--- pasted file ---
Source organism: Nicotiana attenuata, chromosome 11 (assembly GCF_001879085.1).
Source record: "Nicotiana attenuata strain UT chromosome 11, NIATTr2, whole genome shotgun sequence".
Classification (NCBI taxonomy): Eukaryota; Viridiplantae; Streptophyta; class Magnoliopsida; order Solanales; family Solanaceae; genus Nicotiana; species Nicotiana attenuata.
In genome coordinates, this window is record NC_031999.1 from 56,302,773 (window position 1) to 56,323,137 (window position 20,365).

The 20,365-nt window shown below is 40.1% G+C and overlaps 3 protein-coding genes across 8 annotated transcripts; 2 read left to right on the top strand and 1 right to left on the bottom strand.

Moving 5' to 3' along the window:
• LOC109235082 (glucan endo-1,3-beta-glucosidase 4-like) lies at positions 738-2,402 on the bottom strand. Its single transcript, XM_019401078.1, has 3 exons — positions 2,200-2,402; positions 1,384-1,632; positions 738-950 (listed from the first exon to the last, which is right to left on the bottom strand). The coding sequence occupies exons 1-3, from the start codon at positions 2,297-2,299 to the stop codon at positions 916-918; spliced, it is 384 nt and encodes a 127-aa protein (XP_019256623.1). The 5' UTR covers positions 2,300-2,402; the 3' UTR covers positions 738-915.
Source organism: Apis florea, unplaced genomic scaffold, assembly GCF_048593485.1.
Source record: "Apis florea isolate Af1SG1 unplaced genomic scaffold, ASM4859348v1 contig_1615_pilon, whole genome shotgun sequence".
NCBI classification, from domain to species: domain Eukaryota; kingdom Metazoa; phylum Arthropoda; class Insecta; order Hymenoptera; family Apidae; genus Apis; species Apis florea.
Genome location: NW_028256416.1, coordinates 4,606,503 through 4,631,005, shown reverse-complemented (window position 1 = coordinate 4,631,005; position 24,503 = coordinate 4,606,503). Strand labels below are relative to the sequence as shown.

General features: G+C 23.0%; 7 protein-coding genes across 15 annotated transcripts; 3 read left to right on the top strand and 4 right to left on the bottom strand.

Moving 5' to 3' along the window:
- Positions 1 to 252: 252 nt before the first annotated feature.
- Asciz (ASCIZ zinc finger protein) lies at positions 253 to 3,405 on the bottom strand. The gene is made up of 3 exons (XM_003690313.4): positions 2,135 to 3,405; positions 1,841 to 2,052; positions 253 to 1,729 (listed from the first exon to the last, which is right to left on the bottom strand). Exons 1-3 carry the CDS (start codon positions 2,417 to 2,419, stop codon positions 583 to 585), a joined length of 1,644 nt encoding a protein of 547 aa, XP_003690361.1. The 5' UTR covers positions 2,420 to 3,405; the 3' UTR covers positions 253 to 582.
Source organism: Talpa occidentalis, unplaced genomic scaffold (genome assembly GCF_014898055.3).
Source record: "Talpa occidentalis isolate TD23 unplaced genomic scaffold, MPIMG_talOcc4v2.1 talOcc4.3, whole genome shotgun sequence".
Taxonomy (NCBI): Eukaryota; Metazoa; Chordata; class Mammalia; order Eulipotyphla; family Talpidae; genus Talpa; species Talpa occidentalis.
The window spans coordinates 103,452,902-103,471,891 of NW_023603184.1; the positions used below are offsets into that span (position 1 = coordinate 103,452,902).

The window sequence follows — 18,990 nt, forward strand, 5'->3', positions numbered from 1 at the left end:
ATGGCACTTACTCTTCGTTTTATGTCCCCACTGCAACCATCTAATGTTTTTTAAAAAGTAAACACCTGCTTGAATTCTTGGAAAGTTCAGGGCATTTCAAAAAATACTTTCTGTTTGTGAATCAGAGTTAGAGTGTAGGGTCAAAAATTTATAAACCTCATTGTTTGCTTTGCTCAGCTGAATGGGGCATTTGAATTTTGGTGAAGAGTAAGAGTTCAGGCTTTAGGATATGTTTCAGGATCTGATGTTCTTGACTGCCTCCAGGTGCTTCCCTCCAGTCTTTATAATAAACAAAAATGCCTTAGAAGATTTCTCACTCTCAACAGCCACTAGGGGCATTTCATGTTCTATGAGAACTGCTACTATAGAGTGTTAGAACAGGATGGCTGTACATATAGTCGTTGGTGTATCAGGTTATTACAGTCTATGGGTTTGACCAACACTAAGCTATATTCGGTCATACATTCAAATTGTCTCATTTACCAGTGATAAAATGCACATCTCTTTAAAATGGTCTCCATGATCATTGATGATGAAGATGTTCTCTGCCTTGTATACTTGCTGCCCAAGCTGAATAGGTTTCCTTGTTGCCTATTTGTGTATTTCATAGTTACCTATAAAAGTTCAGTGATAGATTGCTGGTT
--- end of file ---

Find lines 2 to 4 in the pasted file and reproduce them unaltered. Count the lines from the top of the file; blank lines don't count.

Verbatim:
Source record: "Nicotiana attenuata strain UT chromosome 11, NIATTr2, whole genome shotgun sequence".
Classification (NCBI taxonomy): Eukaryota; Viridiplantae; Streptophyta; class Magnoliopsida; order Solanales; family Solanaceae; genus Nicotiana; species Nicotiana attenuata.
In genome coordinates, this window is record NC_031999.1 from 56,302,773 (window position 1) to 56,323,137 (window position 20,365).